The latest consumer price indices and inflation rate report released by the Kenya National Bureau of Statistics (KNBS) shows a worrying trend as housing, water, electricity, gas, and all other fuels recorded a significant spike.
Consumer price indices and inflation rates are generated from data collected through monthly surveys of retail prices that target a representative basket of household consumption goods and services.
“The Housing, Water, Electricity, Gas and Other Fuels’ Index, increased by 0.59% between November and December 2020,” reads an excerpt from the report
This was mainly attributed to increases of 0.76% and 2.08%, in the cost of electricity and kerosene, respectively.
A customer keys in tokens in a prepaid electric meter.FILE
The Transport index increased by 1.15% over the same period mainly due to a rise in the retail prices of diesel and petrol by 1.20% and 0.92%, respectively.
On the other hand, the new KNBS report showed that farmers were banking millions by the end of 2020, with prices of items such as capsicum and spinach seeing prices grow 8-fold,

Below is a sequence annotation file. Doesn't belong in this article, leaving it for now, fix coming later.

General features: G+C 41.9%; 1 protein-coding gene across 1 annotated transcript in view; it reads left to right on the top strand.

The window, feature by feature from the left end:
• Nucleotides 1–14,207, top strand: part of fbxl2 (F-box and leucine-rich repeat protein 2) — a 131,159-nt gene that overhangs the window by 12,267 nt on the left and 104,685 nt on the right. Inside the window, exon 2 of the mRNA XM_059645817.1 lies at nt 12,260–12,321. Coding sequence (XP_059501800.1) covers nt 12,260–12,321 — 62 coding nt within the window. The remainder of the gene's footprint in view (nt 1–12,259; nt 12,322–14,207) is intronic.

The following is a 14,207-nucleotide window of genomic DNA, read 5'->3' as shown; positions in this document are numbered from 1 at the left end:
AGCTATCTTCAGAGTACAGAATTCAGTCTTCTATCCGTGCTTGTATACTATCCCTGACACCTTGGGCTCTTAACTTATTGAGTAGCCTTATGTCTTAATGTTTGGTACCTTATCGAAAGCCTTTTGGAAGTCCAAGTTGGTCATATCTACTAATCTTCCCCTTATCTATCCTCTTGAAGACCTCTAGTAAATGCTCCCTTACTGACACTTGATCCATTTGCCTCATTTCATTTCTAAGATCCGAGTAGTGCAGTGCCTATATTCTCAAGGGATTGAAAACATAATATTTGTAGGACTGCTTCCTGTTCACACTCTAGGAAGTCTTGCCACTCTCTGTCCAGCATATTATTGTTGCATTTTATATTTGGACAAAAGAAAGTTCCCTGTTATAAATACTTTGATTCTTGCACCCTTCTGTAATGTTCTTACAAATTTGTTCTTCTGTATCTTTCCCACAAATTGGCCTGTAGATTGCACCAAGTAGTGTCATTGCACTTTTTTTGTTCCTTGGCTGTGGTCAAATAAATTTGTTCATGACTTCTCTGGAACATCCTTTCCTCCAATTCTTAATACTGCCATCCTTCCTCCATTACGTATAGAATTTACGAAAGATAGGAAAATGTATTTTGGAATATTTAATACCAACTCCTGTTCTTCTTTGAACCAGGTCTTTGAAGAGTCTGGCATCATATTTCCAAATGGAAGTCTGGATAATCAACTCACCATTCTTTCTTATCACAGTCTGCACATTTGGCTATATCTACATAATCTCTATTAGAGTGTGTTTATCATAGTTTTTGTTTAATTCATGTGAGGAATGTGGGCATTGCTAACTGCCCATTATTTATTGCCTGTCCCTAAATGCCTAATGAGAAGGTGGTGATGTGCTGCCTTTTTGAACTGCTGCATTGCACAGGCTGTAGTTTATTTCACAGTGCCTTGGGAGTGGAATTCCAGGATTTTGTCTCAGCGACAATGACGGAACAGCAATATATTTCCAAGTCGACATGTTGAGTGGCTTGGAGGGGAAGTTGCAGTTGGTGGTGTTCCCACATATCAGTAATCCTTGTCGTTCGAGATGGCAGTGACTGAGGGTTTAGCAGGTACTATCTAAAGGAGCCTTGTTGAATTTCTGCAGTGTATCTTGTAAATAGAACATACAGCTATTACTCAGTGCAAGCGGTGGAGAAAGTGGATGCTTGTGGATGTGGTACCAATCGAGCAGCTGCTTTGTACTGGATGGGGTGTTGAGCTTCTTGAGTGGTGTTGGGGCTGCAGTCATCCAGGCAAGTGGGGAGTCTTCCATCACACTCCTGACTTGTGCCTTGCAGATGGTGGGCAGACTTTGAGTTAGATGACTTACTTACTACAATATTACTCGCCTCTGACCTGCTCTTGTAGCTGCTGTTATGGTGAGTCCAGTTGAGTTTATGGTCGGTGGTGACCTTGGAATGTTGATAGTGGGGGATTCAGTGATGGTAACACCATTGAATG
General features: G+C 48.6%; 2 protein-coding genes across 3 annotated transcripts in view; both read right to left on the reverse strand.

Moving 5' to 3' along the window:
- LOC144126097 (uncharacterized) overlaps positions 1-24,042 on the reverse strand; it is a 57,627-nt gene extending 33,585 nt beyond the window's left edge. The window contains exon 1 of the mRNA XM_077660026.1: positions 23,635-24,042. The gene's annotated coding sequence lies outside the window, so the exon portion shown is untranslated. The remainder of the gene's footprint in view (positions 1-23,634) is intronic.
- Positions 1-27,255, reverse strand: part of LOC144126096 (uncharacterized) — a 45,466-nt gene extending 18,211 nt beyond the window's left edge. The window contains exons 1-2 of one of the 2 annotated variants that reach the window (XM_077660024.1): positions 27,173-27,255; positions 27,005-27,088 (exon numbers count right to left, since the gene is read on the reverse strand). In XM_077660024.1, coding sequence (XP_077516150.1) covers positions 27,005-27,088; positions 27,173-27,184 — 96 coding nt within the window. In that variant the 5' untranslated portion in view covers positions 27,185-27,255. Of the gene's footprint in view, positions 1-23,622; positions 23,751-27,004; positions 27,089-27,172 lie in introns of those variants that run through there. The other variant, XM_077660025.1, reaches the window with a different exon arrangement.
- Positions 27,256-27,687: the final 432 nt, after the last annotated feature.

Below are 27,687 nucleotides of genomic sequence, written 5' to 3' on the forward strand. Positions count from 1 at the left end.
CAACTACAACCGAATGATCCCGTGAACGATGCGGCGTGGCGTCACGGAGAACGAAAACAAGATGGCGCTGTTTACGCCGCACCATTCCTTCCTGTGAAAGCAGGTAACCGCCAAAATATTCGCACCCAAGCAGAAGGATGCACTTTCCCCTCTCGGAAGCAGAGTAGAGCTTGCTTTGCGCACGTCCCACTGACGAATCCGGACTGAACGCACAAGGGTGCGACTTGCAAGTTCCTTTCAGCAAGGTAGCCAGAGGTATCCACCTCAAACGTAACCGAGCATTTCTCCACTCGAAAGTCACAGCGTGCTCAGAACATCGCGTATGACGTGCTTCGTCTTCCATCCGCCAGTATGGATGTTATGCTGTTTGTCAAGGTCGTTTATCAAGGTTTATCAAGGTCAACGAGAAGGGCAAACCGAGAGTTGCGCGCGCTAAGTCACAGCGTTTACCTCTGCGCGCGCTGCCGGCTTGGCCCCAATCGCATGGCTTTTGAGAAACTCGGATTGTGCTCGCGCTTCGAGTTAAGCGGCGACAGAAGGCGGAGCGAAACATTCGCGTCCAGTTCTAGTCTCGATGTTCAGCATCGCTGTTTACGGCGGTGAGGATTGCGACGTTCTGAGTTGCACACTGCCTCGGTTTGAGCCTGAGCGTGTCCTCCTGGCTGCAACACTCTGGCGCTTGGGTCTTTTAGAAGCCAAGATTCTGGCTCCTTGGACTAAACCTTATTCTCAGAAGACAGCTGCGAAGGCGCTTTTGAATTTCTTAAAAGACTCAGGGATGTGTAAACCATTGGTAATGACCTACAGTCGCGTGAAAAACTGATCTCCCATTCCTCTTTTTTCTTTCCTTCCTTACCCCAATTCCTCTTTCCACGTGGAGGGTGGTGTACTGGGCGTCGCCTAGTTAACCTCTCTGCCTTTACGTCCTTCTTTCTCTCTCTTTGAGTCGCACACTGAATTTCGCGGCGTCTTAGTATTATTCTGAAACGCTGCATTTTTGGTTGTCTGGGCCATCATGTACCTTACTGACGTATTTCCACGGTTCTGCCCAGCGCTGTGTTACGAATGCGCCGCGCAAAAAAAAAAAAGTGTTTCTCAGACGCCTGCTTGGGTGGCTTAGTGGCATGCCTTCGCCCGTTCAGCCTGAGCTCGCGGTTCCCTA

Kenya is still predominantly rural, but urbanizing rapidly. Today, 30% of Kenyans live in cities.
Data from the government statistician also shows a new trend among landlords in which most have now switched to building houses with fewer rooms, or one-roomed units in a bid to attract tenants faster.
Houses in the Kenyan capital are becoming smaller as the city adjusts to a fast-rising population coupled with the high cost of living.
In 2019, 3,940 one-room units were built in Nairobi, an 84% increase from the 2,135 developed in 2015,” a section of the KNBS housing data for 2020 reads in part.
Plans approved by Nairobi City County between 2015 and 2019 were recorded as 288,638 with only 32,035 registered as non-residential buildings.
Nairobi is the most populous county in Kenya with 4,397,073 residents according to 2019 census data.
The population grew 40% in 10 years from 3,138,369 in 2009.
The Mercer 2020 Cost Of Living Survey ranked Nairobi among the top one hundred expensive cities in the world for expatriates to live in.
The survey covered the prices of over 200 items including food, alcohol and tobacco, domestic supplies, housing, clothing and footwear, home services, utilities, personal care, transportation, recreation, and entertainment.
With a huge population of job-seekers, many coming into the city from the rural areas, low-cost housing has been mooted by developers as the way to go
According to government estimates, Nairobi will be home to more than 14 million people by 2030.
An aerial photo of Nairobi. PHOTO: EDDY MWANZA